Usually, I turn off the heater while I’m sleeping.
Meanwhile, I shoved my lunch in my mouth.
In the time it takes to build a raft we’ll die of starvation! Wouldn’t it be safer to just swim across the river?
The kanji and the word are exactly the same. That means they share meanings as well.
Don't confuse this with 〜間 which is similar in meaning but different in reading. The 〜間 means it's attached to something. This is a standalone word.
Since this word is made up of a single kanji, it uses the kun'yomi reading — and 間 has two common kun'yomi readings, あいだ and ま. You haven't learned these readings yet, so here's an explanation of each reading and mnemonics to help you remember them:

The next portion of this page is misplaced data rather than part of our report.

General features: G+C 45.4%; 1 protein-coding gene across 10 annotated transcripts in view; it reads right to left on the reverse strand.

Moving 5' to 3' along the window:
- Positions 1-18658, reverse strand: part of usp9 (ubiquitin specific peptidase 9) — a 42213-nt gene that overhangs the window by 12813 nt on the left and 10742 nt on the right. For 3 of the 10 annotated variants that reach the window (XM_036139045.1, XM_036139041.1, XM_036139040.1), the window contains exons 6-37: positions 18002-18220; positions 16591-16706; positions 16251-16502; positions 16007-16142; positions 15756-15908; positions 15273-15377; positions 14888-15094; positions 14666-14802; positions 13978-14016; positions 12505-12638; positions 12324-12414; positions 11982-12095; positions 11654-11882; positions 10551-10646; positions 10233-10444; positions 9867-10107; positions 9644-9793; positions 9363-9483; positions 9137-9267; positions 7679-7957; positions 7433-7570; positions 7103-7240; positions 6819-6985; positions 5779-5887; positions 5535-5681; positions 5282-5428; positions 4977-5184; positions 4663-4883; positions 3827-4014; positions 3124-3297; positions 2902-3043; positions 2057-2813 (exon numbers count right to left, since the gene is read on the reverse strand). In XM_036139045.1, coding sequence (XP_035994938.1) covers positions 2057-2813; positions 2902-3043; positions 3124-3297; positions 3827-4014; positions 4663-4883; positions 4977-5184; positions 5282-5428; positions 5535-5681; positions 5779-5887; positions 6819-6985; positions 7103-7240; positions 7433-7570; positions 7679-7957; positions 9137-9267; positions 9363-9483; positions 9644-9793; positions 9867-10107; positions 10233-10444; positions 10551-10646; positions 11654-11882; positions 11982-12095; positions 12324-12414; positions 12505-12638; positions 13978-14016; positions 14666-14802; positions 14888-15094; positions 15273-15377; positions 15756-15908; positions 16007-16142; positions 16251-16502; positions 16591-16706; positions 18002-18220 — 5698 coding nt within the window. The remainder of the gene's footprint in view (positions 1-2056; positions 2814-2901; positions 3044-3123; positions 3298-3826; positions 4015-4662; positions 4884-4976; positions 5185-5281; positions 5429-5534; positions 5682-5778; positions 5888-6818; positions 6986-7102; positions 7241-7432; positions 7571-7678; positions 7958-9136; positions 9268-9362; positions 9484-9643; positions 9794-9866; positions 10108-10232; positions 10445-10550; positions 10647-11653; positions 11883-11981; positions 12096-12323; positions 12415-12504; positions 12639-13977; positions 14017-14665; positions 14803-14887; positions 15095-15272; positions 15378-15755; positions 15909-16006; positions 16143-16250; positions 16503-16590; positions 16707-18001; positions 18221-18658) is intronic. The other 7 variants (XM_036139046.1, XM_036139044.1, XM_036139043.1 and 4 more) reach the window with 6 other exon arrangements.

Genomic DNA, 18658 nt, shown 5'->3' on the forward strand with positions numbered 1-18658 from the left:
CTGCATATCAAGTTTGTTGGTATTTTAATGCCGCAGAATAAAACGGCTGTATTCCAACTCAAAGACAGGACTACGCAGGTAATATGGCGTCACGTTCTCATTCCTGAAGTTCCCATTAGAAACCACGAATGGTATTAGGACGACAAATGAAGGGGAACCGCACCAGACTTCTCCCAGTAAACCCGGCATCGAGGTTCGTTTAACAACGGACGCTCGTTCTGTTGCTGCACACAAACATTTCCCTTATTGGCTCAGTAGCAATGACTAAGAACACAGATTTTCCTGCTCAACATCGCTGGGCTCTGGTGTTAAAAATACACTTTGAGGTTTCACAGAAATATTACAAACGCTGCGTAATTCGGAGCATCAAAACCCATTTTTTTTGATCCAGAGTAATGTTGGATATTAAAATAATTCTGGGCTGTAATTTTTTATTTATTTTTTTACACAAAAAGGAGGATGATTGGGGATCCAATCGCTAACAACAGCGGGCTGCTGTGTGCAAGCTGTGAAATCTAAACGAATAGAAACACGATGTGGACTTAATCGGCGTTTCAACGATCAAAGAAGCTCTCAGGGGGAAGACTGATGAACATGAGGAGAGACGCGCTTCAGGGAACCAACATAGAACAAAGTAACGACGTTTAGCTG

When 間 refers to a longer interval of time, it's generally read as あいだ. For a short burst of time, it's read as ま. When it means an interval of space, it's usually read as あいだ.
You can remember this because time feels longer in Idaho (あいだ). Any interval of time you spend there feels so long, because Idaho life moves so slowly. As soon as you cross the border and enter a new state, you call your ma (ま) to tell her you're finally out of that slooooow state, and the intervals of time feel shorter.